Books on Macedonia
Update No: 125 - (26/10/07)
Europe faces a crisis
Thousands of Albanians in Macedonia staged a rally on October 19 to voice their
support for Kosovo's independence from Serbia. Over 5,000 people, carrying
banners that read "independent Kosovo-stable region," "together
for better future," gathered in down town of the Albanian-populated city of
Tetovo, 40 km west of capital Skopje.
"What Serbia did to the Kosovo people motivates all Albanians to commit
themselves to the goal of an independent Kosovo," said Menduh Thaci, leader
of the Democratic Party of Albanians. He asked for support for the plan of UN
envoy Martti Ahtisaari, which calls for Kosovo's independence, and protested
against all those who seek to divide Kosovo and destabilize the region.
The Macedonian issue
It is feared that a partition of Kosovo between ethnic Albanians and Serbs could
revive Albanian insurgencies in neighbouring Macedonia.
Ethnic Albanians account for 25 percent of Macedonia's 2.1 million population.
They mainly live in the north and west of the country.
In 2001, tensions between Macedonia's ethnic Albanians fighting for greater
rights and the government forces, brought the country to the brink of a civil
war which was averted with the mediation of the European Union and NATO.
Kosovo is Serbia's southern breakaway province, which has been run by the United
Nations since mid-1999, when NATO troops drove out Serbian forces fighting
ethnic Albanian separatists.
Serbia has insisted that Kosovo is an integral part of its territory while
ethnic Albanians, who account for 90 percent of the province's 2 million people,
have said they will accept nothing but complete independence. Thousands of
Albanians in Macedonia warned at a rally today that dividing Kosovo would have a
knock-on effect across the Balkans and demanded independence for their ethnic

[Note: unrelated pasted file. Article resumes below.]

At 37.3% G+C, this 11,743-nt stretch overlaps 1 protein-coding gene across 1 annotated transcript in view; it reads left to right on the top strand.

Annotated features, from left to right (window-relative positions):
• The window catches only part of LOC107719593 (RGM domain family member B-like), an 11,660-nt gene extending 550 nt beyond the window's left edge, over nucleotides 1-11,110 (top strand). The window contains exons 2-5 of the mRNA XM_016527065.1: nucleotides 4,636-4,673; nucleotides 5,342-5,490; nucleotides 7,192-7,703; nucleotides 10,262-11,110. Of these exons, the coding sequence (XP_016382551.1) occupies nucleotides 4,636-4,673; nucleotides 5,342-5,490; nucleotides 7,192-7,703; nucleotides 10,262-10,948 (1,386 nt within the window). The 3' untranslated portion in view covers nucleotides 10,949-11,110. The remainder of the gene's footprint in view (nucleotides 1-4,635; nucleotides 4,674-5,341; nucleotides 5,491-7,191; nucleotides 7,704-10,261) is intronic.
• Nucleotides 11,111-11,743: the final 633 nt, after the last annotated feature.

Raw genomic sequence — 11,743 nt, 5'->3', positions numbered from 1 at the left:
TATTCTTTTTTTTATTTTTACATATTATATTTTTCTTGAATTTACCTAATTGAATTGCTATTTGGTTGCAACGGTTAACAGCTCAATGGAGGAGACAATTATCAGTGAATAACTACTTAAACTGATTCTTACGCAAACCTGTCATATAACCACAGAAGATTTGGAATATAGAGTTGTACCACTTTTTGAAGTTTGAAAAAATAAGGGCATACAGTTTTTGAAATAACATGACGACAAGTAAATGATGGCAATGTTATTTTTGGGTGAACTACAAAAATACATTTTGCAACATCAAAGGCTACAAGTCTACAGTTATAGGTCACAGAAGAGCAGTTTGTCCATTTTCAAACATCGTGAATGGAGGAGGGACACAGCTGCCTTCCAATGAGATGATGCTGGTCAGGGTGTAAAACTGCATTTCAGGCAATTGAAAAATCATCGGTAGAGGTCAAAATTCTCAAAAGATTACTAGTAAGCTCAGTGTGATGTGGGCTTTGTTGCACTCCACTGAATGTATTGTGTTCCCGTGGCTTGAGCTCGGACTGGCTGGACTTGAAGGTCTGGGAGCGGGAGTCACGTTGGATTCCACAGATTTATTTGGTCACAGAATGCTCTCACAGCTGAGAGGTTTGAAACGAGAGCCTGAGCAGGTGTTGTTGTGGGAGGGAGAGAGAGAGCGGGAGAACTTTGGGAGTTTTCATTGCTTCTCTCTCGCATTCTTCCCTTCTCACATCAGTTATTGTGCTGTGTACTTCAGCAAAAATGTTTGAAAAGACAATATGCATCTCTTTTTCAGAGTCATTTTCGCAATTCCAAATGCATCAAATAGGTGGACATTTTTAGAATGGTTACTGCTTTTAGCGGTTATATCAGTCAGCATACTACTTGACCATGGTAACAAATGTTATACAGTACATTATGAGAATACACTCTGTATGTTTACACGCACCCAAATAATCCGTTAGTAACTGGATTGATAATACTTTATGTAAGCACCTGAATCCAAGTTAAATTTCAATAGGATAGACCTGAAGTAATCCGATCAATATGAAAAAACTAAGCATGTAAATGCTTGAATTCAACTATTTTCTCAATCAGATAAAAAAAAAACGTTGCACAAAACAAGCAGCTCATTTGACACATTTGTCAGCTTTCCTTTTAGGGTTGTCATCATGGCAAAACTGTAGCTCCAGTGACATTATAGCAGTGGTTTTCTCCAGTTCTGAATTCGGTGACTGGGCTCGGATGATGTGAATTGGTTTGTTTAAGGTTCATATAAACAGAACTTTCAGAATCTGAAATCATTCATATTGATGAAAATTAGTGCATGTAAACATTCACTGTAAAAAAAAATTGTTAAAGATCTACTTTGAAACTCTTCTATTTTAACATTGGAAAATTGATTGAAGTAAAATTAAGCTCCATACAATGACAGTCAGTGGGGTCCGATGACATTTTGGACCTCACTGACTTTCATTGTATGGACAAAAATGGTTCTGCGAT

kin in the breakaway Serbian province. Around 5,000 attended the rally in the
western city of Tetovo, the seat of a guerrilla insurgency in 2001 that sought
better treatment for Macedonia's 25 per cent Albanian minority. Kosovo's two
million Albanians are losing patience with the diplomatic deadlock between the
West and Russia over their demand for independence from Serbia, and NATO allies
fear unrest would spread to Albanian areas of neighbouring Macedonia. Some
analysts still see dividing Kosovo in two, leaving the Serb-dominated north as
part of Serbia, as a possible way out of the stalemate. Kosovo Albanian leaders
reject partition, warning it would reignite fighting in Macedonia and in
Serbia's southern Presevo Valley.
"We oppose the partition of Kosovo. We think it will have a domino effect
in Macedonia and other parts of the former Yugoslavia," Macedonia's ethnic
Albanian deputy prime minister, Imer Aliu, said.
Macedonia, an official candidate for membership of the European Union, was
dragged from the brink of civil war in 2001 by a Western-brokered peace accord
offering ethnic Albanians in the north and west greater rights.
After six months of fighting, the Albanian guerrilla army disbanded and entered
government, but the ex-rebels warn they are ready to fight again if Kosovo is
The province has been run by the United Nations and patrolled by NATO since 1999
when a NATO bombing campaign forced Serbia to pull its troops out of Kosovo and
halt the slaughter of Albanian civilians in a two-year counter-insurgency war.
Greece and Macedonia to hold fresh talks on name
Macedonia has problems with its neighbours to the south as well as the north. It
is rather more of a symbolic affair, however, and does not involve even a
suggestion of mayhem or malfeasance
Representatives of Greece and, to give it its current accredited name, the
Former Yugoslav Republic of Macedonia have agreed to hold a fresh round of
United Nations-mediated talks over the vexed question of the Macedonia's
"Both parties have indicated a sincere desire to reach a solution. I will
issue a statement at the conclusion of the meeting," said Matthew Nimetz,
UN's secretary general Ban Ki-moon's personal envoy for the Greece-former
Yugoslav Republic of Macedonia talks.
Greece and Macedonia established low-level diplomatic relations in 1995, despite
Greek objections to Skopje using the country name of Macedonia, saying it
implied claims on the northern Greek province of the same name.
Under a compromise solution, the country that was created after disintegration
of former Yugoslavia was internationally recognised as the Former Yugoslav
Republic of Macedonia (FYRM), but Skopje continued to use the name of Republic
The last round of talks took place in New York on 16 May this year.